strongly acid, seepy, sandy sites.

                                                              Cultivars, Improved and Selected Materials (and
                                                              area of origin)
                                  From Hitchcock (1950)       Please contact your local NRCS Field Office.
                                      @ plants.usda.gov
Alternate Names                                               Reference
Cutthroatgrass                                                Leithead, H.L., L.L. Yarlett, & T.N. Shiflett. 1976.
                                                              100 native forage grasses in 11 southern states.
Uses                                                          USDA SCS Agriculture Handbook No. 389,
Cattle graze cutthroat grass all year. Deer graze it in       Washington, DC.
the spring.
                                                              Prepared By & Species Coordinator:
Status                                                        Percy Magee, USDA NRCS National Plant Data
Please consult the PLANTS Web site and your State             Center, Baton Rouge, Louisiana
Department of Natural Resources for this plant’s
current status, such as, state noxious status and             Edited: 13may02 ahv; jul03 ahv; 20sep05 jsp; 070116 jsp
wetland indicator values.
                                                              For more information about this and other plants, please contact
                                                              your local NRCS field office or Conservation District, and visit the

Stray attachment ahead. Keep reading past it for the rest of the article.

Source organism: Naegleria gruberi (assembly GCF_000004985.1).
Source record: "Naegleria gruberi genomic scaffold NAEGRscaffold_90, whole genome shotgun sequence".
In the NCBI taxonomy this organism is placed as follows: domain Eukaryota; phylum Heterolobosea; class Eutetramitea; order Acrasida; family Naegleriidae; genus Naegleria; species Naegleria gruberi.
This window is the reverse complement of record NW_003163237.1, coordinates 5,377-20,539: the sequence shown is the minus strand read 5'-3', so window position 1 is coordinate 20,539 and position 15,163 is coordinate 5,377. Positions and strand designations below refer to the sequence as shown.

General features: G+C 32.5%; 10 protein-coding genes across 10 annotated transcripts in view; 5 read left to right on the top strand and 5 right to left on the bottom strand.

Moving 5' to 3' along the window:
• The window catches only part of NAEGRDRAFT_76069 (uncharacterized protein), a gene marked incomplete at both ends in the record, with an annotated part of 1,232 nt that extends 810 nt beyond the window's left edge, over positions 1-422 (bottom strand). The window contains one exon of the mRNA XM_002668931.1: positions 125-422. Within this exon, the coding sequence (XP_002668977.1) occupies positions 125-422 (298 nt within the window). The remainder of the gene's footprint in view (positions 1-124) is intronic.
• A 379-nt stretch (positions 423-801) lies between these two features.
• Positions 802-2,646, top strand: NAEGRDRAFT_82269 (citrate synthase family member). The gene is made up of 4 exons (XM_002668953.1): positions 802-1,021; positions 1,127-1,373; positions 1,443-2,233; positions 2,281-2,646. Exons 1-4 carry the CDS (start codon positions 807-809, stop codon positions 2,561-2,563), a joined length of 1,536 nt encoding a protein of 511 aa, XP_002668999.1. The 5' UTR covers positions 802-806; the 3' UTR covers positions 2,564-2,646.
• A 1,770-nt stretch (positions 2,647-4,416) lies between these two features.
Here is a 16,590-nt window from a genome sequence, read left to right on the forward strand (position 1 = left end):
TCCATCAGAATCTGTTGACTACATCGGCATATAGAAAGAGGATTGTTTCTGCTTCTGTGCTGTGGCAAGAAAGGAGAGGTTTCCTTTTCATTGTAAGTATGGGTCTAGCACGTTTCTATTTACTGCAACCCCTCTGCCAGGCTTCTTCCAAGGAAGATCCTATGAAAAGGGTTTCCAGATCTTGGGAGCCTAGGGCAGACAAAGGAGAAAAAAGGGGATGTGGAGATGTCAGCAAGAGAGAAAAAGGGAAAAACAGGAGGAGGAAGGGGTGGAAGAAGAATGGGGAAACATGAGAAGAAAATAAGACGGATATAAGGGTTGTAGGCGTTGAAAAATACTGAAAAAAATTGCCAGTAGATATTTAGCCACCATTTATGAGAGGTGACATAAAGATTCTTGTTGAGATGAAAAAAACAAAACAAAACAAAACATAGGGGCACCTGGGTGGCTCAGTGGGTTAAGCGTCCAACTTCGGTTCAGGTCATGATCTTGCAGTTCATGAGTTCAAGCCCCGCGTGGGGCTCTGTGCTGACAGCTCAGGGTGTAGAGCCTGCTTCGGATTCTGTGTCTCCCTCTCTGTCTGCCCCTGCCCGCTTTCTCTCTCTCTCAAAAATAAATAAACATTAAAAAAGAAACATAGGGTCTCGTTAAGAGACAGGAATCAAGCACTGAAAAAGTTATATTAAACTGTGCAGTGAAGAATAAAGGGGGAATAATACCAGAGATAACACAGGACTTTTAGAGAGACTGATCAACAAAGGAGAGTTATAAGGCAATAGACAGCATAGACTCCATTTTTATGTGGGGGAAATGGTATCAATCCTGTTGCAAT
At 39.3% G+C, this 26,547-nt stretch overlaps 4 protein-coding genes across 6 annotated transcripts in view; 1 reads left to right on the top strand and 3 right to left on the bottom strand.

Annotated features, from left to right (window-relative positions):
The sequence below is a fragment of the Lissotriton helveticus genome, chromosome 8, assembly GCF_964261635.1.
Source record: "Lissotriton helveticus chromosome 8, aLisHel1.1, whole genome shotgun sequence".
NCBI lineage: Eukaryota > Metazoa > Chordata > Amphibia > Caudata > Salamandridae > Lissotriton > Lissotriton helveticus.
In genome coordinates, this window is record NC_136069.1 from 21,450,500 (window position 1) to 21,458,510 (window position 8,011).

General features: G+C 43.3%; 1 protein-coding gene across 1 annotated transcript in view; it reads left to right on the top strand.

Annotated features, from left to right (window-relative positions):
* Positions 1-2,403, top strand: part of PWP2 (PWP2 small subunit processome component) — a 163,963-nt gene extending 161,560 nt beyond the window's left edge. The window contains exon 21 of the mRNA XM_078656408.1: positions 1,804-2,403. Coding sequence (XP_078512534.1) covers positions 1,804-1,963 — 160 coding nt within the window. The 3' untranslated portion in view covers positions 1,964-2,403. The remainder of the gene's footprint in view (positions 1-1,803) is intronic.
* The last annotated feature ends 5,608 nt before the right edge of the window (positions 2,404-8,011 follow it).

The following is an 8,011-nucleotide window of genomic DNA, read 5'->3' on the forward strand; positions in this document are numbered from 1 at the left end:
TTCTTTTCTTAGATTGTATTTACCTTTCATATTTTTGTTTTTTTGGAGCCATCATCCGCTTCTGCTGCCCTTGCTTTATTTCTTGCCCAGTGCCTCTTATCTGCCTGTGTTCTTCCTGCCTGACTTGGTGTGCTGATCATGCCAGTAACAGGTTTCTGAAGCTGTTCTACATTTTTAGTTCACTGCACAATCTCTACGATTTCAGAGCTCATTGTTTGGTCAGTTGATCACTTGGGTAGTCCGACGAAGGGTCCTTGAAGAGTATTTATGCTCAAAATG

PLANTS Web site<http://plants.usda.gov> or the Plant Materials
                                                              Program Web site <http://Plant-Materials.nrcs.usda.gov>



Plant Materials <http://plant-materials.nrcs.usda.gov/>
Plant Fact Sheet/Guide Coordination Page <http://plant-materials.nrcs.usda.gov/intranet/pfs.html>
National Plant Data Center <http://npdc.usda.gov>
The U.S. Department of Agriculture (USDA) prohibits
discrimination in all its programs and activities on the basis of
race, color, national origin, sex, religion, age, disability, political
beliefs, sexual orientation, and marital or family status. (Not all
prohibited bases apply to all programs.) Persons with disabilities
who require alternative means for communication of program
information (Braille, large print, audiotape, etc.) should contact
USDA's TARGET Center at 202-720-2600 (voice and TDD).

To file a complaint of discrimination write USDA, Director, Office
of Civil Rights, Room 326-W, Whitten Building, 14th and
Independence Avenue, SW, Washington, DC 20250-9410 or call
202-720-5964 (voice or TDD). USDA is an equal opportunity
provider and employer.

Read about Civil Rights at the Natural Resources Convervation
Service.

								
To top